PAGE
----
Patek Philippe, Movado, Baccarat, Oscar De La Renta and Balenciaga. All luxury brands. All failing in mobile, according to L2 Think Tank.
L2’s Mobile IQ research studied the mobile sites, apps and mobile marketing efforts of 100 luxury brands. The brands listed above were rated the worst in terms of their mobile repertoire. Brands that topped the list were Sephora, Nordstrom, Macy’s, Net-A-Porter and Bloomingdale’s, respectively.
Those with failing grades definitely earned them by failing to have any sort of mobile presence, meaning no apps or site. Showing up really is half the battle. Of the mobile losers, none had a mobile website. Instead, their Flash-dependent desktop sites did not load on devices such as the iPhone and iPad. Even on phones that do accept Flash, the sites did not render well, forcing consumers to pinch and zoom to find what they were looking for.
“Many of these [luxury] brands are simply not participating in mobile,” said Colin Gilbert, an associate at L2. “As one scans the bottom half of the rankings, we see many brands that made cursory investments in mobile dating back to 2009-2010 that have not been revisited. Mobile is a rapidly changing space, which requires constant attention, assessment and adjustment on the part of brand managers. It is not a one-time investment.”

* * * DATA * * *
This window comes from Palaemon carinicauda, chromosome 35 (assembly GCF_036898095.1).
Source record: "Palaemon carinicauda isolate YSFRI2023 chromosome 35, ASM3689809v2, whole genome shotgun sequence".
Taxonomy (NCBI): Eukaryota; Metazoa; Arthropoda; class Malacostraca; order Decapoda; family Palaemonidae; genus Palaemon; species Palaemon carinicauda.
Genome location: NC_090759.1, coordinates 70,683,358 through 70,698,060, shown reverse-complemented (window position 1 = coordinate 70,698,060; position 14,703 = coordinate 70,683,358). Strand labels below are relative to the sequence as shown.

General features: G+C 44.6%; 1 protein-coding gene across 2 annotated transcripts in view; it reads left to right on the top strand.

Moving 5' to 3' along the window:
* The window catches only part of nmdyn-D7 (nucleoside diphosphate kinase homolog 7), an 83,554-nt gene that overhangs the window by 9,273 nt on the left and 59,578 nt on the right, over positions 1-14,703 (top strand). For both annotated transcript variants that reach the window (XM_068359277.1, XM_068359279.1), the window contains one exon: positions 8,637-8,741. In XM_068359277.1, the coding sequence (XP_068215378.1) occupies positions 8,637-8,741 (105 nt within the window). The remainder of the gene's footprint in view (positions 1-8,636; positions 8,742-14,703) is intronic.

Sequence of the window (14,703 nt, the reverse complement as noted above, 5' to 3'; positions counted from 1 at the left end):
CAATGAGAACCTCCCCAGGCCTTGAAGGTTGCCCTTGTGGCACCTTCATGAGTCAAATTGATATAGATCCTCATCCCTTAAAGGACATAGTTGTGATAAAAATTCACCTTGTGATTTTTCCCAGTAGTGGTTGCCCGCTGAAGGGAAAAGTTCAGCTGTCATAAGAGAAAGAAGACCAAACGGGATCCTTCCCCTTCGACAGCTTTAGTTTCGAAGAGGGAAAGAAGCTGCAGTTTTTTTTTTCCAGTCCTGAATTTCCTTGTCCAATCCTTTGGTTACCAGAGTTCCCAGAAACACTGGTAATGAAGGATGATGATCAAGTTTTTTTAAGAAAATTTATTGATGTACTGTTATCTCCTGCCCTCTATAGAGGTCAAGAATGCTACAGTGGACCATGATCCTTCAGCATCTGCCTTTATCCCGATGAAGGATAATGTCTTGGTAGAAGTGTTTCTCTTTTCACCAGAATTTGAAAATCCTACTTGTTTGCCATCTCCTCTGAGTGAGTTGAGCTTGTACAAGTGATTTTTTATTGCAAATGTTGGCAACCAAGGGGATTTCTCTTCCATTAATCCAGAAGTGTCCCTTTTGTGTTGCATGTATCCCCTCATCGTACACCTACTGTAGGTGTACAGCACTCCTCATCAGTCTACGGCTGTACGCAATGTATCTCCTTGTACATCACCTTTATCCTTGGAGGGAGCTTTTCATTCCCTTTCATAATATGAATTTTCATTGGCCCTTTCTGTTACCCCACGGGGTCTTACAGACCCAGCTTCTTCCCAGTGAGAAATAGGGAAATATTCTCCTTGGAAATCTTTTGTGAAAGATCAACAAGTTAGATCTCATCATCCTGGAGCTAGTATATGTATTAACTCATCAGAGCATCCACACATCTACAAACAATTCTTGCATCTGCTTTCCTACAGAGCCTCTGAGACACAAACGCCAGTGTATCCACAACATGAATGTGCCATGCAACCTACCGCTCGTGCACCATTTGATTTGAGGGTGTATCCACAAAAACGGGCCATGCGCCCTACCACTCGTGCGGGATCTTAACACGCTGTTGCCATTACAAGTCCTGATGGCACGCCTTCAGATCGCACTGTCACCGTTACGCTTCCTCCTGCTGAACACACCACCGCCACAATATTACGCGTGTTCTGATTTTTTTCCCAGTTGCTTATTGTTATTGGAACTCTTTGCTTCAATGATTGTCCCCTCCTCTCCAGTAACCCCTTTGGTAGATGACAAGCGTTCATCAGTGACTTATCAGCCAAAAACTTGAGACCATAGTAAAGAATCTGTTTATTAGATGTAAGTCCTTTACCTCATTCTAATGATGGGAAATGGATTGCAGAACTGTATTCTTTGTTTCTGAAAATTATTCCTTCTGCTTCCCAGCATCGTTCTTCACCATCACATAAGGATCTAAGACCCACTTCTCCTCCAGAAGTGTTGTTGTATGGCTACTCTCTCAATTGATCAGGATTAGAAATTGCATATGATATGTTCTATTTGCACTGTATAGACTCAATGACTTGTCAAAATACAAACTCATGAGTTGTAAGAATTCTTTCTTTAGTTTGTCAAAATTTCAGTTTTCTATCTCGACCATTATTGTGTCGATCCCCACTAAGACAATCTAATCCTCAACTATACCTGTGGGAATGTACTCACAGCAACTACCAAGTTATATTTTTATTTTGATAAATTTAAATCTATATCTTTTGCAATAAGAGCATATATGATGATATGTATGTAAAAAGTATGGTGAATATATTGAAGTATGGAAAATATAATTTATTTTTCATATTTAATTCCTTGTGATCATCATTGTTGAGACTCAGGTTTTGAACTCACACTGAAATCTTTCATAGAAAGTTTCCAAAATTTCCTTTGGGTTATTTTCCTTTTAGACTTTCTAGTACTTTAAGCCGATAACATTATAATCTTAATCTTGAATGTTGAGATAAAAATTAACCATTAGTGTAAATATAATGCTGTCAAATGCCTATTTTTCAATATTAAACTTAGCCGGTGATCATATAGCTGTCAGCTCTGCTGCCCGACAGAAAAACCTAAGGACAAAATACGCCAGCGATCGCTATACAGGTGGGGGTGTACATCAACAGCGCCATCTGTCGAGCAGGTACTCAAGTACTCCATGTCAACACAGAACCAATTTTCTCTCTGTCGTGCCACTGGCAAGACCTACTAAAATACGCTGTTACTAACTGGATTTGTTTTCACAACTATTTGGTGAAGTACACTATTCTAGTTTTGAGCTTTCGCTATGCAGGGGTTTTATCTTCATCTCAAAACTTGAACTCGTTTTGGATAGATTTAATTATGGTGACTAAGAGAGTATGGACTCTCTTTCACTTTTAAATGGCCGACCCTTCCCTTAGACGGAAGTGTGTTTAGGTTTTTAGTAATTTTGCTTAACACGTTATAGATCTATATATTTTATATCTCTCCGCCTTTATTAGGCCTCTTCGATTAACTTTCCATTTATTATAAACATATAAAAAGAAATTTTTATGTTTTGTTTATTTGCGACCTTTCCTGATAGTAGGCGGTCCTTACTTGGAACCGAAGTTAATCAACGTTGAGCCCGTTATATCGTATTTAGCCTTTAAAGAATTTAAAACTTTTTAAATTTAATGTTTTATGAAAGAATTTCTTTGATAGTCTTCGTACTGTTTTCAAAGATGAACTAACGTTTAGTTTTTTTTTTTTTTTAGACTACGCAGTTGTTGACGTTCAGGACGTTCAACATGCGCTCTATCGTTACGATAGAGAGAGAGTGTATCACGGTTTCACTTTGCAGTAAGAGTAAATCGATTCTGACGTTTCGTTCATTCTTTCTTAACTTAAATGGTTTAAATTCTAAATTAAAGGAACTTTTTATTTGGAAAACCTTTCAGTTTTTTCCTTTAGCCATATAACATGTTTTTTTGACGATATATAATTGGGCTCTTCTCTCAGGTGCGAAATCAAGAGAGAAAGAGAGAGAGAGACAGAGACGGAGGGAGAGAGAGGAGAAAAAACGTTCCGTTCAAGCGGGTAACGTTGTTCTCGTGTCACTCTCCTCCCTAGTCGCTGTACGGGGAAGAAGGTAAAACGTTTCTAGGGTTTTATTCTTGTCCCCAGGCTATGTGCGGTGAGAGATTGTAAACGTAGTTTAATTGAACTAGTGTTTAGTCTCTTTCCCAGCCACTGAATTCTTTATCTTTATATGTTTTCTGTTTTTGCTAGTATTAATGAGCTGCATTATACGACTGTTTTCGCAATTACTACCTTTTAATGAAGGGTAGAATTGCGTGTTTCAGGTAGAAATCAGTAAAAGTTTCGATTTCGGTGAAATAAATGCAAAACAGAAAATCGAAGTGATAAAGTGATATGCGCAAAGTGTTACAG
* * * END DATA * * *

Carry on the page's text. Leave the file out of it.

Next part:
What was most interesting in this report was the disparity between the brands that ranked highest (164 IQ points by Sephora) and the ones that ranked lowest (8 IQ points by Patek Phillippe). This gap is likely the result of non-participation rather than subpar performance, according to L2. More than 30 percent of luxury brands do not have an app, and 33 percent do not have a mobile website.
“Brands ignore mobile at their own peril,” Gilbert said. “We observe conversion rates on tablet devices at nearly 2-3 times that of traditional PCs. In developed markets, we expect mobile commerce sales to quintuple over the next five years. In emerging markets, where fixed-line infrastructure is comparatively weak, mobile devices establish the most direct path to a host of new customers. The question is not why mobile but, rather, why investment and integration of mobile often pales in comparison to e-commerce operations, digital marketing and social media efforts?”
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